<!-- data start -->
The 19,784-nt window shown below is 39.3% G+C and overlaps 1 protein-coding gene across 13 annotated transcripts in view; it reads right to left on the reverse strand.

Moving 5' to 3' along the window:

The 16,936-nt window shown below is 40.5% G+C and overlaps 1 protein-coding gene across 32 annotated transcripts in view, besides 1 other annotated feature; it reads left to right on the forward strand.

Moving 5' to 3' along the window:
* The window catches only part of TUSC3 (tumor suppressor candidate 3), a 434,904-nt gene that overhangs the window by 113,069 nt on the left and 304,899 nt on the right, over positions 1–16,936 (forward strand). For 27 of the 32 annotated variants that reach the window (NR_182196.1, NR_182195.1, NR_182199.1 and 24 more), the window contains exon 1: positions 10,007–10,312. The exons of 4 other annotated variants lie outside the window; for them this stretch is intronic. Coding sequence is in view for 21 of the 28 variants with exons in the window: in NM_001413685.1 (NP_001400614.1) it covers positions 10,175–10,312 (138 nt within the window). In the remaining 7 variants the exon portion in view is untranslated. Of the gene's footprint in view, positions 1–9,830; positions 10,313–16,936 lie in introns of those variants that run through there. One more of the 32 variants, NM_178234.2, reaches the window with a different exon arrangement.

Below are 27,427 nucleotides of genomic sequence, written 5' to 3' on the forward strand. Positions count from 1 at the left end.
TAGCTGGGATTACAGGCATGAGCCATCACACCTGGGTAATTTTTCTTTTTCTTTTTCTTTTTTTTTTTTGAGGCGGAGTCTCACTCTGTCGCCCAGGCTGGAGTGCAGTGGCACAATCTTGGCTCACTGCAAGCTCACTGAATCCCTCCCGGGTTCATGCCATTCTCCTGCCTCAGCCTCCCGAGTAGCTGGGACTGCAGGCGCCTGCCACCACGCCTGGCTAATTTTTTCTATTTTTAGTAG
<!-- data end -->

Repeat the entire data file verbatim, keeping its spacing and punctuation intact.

The 19,784-nt window shown below is 39.3% G+C and overlaps 1 protein-coding gene across 13 annotated transcripts in view; it reads right to left on the reverse strand.

Moving 5' to 3' along the window:

The 16,936-nt window shown below is 40.5% G+C and overlaps 1 protein-coding gene across 32 annotated transcripts in view, besides 1 other annotated feature; it reads left to right on the forward strand.

Moving 5' to 3' along the window:
* The window catches only part of TUSC3 (tumor suppressor candidate 3), a 434,904-nt gene that overhangs the window by 113,069 nt on the left and 304,899 nt on the right, over positions 1–16,936 (forward strand). For 27 of the 32 annotated variants that reach the window (NR_182196.1, NR_182195.1, NR_182199.1 and 24 more), the window contains exon 1: positions 10,007–10,312. The exons of 4 other annotated variants lie outside the window; for them this stretch is intronic. Coding sequence is in view for 21 of the 28 variants with exons in the window: in NM_001413685.1 (NP_001400614.1) it covers positions 10,175–10,312 (138 nt within the window). In the remaining 7 variants the exon portion in view is untranslated. Of the gene's footprint in view, positions 1–9,830; positions 10,313–16,936 lie in introns of those variants that run through there. One more of the 32 variants, NM_178234.2, reaches the window with a different exon arrangement.

Below are 27,427 nucleotides of genomic sequence, written 5' to 3' on the forward strand. Positions count from 1 at the left end.
TAGCTGGGATTACAGGCATGAGCCATCACACCTGGGTAATTTTTCTTTTTCTTTTTCTTTTTTTTTTTTGAGGCGGAGTCTCACTCTGTCGCCCAGGCTGGAGTGCAGTGGCACAATCTTGGCTCACTGCAAGCTCACTGAATCCCTCCCGGGTTCATGCCATTCTCCTGCCTCAGCCTCCCGAGTAGCTGGGACTGCAGGCGCCTGCCACCACGCCTGGCTAATTTTTTCTATTTTTAGTAG